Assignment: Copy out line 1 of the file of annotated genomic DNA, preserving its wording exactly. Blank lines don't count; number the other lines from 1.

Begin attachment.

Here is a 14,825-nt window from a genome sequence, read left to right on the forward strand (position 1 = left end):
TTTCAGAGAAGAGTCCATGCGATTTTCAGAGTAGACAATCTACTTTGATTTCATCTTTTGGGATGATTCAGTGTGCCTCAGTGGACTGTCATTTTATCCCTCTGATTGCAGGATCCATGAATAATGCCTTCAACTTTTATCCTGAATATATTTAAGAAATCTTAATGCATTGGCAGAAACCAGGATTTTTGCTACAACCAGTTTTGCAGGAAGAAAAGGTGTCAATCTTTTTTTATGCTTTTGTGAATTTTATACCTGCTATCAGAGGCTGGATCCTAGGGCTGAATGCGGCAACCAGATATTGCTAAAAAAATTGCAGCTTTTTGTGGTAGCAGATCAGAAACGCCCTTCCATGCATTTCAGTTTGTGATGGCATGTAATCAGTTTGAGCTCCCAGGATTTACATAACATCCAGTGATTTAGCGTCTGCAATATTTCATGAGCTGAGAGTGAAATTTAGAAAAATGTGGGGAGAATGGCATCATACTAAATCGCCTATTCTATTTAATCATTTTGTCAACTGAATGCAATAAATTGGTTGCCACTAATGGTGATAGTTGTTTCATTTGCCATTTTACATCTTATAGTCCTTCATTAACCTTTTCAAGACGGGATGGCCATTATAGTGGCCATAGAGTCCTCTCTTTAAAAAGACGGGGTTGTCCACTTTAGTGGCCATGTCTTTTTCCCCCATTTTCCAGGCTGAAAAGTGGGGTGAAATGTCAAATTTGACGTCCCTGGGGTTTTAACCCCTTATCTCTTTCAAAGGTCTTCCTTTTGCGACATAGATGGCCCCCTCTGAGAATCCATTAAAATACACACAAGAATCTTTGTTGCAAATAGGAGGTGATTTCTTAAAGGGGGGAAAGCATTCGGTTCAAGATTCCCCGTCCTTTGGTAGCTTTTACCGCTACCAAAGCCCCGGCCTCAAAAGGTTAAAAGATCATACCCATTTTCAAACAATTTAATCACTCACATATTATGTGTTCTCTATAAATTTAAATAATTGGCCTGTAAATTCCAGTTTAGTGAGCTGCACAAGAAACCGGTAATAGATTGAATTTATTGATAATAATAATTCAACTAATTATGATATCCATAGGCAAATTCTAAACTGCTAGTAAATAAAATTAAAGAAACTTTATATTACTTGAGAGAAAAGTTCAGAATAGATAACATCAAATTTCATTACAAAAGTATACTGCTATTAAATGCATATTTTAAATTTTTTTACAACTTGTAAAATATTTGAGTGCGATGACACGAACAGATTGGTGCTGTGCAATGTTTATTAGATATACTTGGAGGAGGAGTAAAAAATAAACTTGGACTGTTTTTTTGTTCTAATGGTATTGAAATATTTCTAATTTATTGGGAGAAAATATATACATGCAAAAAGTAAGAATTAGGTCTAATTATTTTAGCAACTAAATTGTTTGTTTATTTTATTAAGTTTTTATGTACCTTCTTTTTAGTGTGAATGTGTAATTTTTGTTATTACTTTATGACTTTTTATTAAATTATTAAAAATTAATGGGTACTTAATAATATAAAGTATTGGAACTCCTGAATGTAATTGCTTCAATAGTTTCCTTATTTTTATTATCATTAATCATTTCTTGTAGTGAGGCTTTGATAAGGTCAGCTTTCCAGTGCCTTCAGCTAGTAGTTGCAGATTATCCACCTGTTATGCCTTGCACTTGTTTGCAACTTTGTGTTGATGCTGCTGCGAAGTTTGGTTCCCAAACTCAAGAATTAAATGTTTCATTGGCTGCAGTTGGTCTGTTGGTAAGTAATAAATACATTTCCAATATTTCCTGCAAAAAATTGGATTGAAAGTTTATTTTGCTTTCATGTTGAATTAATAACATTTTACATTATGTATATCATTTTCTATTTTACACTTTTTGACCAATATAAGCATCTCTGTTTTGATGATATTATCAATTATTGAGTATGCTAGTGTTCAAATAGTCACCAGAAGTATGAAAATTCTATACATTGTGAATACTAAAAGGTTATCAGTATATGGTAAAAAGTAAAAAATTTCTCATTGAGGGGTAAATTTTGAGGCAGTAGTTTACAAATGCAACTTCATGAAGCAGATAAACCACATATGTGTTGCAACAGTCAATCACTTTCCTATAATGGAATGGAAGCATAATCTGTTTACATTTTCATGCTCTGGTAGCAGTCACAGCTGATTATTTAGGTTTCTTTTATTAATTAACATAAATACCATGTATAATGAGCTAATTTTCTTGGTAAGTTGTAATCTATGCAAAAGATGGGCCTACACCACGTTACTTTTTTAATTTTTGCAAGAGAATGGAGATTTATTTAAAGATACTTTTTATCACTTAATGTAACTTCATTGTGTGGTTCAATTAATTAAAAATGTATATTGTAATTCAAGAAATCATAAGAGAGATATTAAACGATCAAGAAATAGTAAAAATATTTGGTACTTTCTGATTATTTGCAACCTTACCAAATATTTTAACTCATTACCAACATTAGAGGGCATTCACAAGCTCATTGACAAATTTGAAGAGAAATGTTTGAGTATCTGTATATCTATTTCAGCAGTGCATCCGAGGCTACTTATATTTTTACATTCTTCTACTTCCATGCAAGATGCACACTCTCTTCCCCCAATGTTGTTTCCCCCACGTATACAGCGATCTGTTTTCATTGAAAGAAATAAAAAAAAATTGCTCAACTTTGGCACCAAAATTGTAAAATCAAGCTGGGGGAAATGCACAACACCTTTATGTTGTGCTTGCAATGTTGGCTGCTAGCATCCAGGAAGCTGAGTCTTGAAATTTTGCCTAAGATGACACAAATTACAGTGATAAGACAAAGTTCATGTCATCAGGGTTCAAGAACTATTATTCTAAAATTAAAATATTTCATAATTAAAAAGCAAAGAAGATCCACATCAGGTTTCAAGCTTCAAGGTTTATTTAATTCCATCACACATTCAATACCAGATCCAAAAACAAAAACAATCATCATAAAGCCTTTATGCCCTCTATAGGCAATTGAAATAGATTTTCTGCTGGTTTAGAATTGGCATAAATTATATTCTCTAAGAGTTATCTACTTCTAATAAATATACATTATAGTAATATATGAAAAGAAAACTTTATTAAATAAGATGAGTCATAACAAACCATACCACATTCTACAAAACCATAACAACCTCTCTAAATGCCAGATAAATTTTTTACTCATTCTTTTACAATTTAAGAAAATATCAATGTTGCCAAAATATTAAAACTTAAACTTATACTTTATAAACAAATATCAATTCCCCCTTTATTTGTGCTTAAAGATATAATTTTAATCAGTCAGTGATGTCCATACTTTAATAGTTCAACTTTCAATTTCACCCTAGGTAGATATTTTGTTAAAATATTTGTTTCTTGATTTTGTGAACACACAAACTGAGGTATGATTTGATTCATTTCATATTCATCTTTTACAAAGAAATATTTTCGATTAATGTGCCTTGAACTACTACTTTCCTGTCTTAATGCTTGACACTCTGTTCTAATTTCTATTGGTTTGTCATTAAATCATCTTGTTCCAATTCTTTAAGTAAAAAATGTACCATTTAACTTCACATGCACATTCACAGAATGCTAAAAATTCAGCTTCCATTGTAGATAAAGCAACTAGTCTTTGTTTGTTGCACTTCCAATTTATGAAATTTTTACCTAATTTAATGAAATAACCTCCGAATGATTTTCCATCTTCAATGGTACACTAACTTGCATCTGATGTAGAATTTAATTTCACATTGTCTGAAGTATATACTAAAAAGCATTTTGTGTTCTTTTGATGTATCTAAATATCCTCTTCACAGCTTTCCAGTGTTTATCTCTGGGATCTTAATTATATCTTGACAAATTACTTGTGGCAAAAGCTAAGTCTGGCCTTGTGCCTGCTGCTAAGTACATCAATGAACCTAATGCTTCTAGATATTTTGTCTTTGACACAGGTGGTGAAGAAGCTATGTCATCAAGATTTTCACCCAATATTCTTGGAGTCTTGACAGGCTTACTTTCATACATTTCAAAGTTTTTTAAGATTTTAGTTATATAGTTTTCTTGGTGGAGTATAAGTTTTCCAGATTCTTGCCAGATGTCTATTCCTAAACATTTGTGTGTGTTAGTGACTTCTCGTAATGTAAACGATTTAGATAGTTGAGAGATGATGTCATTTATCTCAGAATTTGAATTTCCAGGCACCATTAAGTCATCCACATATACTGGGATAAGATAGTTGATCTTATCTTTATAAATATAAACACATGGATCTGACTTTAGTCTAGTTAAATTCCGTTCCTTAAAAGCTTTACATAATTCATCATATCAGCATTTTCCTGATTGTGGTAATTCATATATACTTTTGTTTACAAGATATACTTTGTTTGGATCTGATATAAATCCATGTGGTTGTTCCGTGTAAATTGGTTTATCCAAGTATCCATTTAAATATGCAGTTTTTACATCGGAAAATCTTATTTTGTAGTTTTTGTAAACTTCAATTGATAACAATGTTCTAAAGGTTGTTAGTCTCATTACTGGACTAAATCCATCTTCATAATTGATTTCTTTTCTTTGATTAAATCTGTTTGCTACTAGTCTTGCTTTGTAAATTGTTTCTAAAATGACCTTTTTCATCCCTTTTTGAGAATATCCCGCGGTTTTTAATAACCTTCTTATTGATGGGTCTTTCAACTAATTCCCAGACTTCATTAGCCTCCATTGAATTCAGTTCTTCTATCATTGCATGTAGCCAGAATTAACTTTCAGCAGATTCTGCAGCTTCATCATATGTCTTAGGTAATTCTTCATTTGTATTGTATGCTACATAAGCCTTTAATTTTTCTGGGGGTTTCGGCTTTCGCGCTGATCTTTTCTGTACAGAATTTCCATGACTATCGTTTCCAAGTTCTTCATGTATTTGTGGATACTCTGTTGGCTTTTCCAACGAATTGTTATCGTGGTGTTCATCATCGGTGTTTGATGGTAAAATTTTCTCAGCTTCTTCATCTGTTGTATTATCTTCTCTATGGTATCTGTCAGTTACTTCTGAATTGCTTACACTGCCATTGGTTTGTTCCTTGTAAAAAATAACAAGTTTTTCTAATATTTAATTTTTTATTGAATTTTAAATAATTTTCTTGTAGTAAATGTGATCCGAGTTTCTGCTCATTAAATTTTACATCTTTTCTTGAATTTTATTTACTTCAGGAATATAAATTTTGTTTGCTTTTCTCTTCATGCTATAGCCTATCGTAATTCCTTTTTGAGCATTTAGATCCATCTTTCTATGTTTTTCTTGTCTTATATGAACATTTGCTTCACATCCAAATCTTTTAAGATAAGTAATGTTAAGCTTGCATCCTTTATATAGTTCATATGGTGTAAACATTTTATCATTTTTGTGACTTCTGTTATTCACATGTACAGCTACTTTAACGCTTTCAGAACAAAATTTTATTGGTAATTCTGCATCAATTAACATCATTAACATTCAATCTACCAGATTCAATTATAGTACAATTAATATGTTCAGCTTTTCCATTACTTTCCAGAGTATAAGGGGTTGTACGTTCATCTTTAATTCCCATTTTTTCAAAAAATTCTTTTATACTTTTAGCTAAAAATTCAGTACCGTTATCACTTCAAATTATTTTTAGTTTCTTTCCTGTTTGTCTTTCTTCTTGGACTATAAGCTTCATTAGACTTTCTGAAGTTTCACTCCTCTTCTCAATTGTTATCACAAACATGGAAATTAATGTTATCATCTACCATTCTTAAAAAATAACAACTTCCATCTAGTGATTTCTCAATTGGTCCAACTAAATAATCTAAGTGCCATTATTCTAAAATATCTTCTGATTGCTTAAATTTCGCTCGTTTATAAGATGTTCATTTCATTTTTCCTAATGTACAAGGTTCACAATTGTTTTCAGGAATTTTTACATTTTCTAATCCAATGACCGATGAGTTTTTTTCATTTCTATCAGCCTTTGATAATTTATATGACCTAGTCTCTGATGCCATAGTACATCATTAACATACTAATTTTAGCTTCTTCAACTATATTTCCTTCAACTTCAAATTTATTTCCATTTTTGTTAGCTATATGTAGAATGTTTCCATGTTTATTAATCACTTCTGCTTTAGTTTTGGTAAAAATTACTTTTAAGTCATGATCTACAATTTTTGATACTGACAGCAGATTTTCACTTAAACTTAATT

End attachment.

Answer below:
Here is a 14,825-nt window from a genome sequence, read left to right on the forward strand (position 1 = left end):